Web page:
Definitions

from The American Heritage® Dictionary of the English Language, 4th Edition

  • n. Architecture A small turret or spire on a roof or buttress.
  • n. A tall pointed formation, such as a mountain peak.
  • n. The highest point; the culmination. See Synonyms at summit.
  • transitive v. To furnish with a pinnacle.
  • transitive v. To place on or as if on a pinnacle.

from Wiktionary, Creative Commons Attribution/Share-Alike License

  • n. The highest point.
  • n. A tall, sharp and craggy rock or mountain.
  • n. An all-time high; a point of greatest achievement or success.
  • v. to put something on a pinnacle
  • v. to build or furnish with a pinnacle or pinnacles

from the GNU version of the Collaborative International Dictionary of English

  • n. An architectural member, upright, and generally ending in a small spire, -- used to finish a buttress, to constitute a part in a proportion, as where pinnacles flank a gable or spire, and the like. Pinnacles may be considered primarily as added weight, where it is necessary to resist the thrust of an arch, etc.
  • n. Anything resembling a pinnacle; a lofty peak; a pointed summit.
  • transitive v. To build or furnish with a pinnacle or pinnacles.

from The Century Dictionary and Cyclopedia

  • To put a pinnacle or pinnacles on; furnish with a pinnacle or pinnacles.
  • To place on or as on a pinnacle.
  • n. A sharp point or peak; the very topmost point, as of a mountain.
  • n. In architecture, any relatively small structure (of whatever form, but commonly terminating in a cone or a pyramid) that rises above the roof or coping of a building, or caps a projecting architectural member, such as a buttress.

from WordNet 3.0 Copyright 2006 by Princeton University. All rights reserved.

  • n. the highest level or degree attainable; the highest stage of development
  • n. (architecture) a slender upright spire at the top of a buttress of tower
  • n. a lofty peak
  • v. raise on or as if on a pinnacle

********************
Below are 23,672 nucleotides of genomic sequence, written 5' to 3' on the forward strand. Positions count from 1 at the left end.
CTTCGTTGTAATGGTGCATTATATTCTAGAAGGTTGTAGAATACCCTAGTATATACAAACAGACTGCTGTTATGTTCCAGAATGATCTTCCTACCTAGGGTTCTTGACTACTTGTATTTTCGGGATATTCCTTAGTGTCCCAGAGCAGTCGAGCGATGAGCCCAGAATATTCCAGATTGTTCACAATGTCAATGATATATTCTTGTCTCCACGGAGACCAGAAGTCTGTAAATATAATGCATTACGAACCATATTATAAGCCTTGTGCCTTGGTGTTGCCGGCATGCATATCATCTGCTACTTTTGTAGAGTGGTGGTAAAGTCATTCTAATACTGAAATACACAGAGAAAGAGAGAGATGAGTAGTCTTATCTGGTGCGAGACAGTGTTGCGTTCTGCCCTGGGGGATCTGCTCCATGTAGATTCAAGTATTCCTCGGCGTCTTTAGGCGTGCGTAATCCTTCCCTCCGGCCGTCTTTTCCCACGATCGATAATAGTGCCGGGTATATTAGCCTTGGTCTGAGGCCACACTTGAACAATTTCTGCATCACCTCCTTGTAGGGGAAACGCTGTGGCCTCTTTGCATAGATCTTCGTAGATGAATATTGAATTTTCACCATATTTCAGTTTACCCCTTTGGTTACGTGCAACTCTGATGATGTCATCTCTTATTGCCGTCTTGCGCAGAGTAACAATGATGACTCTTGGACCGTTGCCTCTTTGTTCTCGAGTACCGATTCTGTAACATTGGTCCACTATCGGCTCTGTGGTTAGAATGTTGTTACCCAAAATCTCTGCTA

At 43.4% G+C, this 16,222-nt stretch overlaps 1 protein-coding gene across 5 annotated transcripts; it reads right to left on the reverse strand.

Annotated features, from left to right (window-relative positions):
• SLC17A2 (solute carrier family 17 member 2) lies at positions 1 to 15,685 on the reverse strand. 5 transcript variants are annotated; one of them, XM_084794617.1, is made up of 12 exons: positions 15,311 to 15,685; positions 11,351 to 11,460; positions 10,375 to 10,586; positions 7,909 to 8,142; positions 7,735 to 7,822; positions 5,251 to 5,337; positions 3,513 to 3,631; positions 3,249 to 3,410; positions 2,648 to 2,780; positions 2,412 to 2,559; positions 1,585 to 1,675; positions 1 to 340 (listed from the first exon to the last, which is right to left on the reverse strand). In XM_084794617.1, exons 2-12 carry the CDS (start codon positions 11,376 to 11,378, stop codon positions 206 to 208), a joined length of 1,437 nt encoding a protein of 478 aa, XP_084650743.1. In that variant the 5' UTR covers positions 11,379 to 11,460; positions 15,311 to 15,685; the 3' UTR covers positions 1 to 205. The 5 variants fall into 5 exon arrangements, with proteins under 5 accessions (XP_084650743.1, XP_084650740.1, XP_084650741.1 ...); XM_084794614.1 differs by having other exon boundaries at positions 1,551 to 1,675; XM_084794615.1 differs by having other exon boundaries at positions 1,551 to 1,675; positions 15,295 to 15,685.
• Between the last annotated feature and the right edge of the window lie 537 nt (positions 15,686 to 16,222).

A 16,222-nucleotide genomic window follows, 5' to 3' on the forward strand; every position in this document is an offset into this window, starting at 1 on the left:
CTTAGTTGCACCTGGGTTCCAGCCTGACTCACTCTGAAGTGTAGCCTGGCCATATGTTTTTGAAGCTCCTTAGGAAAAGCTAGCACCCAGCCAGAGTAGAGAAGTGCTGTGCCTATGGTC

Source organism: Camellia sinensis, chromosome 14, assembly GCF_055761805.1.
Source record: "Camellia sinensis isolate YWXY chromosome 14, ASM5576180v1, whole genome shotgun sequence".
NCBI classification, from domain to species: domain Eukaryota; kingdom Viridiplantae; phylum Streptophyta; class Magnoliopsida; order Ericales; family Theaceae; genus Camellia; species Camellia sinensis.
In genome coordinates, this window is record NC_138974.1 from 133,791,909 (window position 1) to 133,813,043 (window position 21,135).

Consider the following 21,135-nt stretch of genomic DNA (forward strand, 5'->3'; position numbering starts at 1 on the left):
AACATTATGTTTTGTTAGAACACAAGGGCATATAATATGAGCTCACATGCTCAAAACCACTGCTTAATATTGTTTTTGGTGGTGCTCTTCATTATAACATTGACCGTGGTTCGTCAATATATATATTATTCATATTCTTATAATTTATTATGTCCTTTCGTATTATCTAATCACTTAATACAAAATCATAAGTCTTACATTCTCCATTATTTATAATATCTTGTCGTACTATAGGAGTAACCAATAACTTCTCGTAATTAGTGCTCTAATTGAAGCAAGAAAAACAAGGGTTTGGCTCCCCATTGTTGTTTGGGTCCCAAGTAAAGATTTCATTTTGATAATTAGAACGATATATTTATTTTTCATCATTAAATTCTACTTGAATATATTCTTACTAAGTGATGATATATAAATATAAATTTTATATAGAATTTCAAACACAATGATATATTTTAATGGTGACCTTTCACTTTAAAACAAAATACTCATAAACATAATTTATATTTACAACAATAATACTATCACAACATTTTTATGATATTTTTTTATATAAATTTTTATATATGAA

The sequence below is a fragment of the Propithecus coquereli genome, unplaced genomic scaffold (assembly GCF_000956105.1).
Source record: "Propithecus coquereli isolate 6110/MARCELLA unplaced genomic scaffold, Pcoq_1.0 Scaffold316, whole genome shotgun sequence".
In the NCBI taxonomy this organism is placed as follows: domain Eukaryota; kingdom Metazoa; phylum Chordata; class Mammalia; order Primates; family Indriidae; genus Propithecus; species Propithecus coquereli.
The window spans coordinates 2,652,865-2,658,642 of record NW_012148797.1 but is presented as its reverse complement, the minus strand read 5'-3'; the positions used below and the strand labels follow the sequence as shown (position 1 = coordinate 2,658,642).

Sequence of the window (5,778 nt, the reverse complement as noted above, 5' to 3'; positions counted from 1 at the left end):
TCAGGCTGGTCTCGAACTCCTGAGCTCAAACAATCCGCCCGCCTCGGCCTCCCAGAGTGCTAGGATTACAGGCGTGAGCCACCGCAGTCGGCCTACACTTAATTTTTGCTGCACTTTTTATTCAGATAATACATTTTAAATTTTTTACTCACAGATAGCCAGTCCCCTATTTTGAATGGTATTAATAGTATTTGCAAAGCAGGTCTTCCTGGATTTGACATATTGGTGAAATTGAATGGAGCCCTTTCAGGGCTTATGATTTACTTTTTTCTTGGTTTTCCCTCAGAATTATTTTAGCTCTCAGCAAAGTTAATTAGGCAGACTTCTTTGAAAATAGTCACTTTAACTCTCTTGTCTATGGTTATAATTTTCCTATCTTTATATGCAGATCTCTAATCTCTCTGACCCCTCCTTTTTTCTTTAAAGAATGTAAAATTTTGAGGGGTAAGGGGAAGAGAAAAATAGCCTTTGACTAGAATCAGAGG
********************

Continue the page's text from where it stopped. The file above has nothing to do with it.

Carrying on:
• v. surmount with a pinnacle

Etymologies

Middle English, from Old French, from Late Latin pinnāculum, diminutive of Latin pinna, feather.
(American Heritage® Dictionary of the English Language, Fourth Edition)
From Middle English, from Old French pinacle, pinnacle, from Late Latin pinnaculum ("a peak, pinnacle"), double diminutive of Latin pinna ("a pinnacle"); see pin. (Wiktionary)

Examples

  • In the new theology this celestial pinnacle is occupied by The Market, which I capitalize to signify both the mystery that enshrouds it and the reverence it inspires in business folk.

    The Market as God

  • The word pinnacle does not quite express the force of the original.

    Barnes New Testament Notes

  • Formula 1 is often referred to as the pinnacle of motorsport, and this year's championship is 19 races long, starting with Australia back in March and finishing in Brazil at the end of November.

    Ars Technica

  • Looking back on the night he described as the pinnacle of his splendid mixed martial arts career so far, Georges St. Pierre said he could pinpoint the moment he knew for certain he had victory within his fearsome grasp.

    Las Vegas Sun Stories: All Sun Headlines

  • At sometime, probably when he was a child or a young man, he had read the word pinnacle, figured out its pronunciation for himself, and forever after -- although probably never using the word out loud -- thought of it as pinochle.

    VERBATIM: The Language Quarterly Vol XIX No 1

  • This Portable Native Client project - aka PNaCl, pronounced 'pinnacle' - uses the Low-level Virtual Machine (LLVM) bitcode format.

    The Register

  • JIMMY BRADLEY, OWNER, THE RED CAT: The zenith, the pinnacle is the "New York Times" restaurant critic.

    CNN Transcript Oct 17, 2009

  • The pinnacle is the ever-so-brief reference to The Invasion of the Body Snatchers that follows in the best traditions of the TV show.

    Archive 2008-07-01

  • UNIDENTIFIED MALE: The pinnacle is a pagan religious icon.

    CNN Transcript May 22, 2006

  • Pedrito elevated his hand jerkily to help the idea of pinnacle, of fame.

    Nostromo: a Tale of the Seaboard

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Comments

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  • "The Unseen Essential" Author:James P. Gills,M.D. pg.73

    Fighting and elbowing our way to the pinnacle of our respective pile.

    November 1, 2010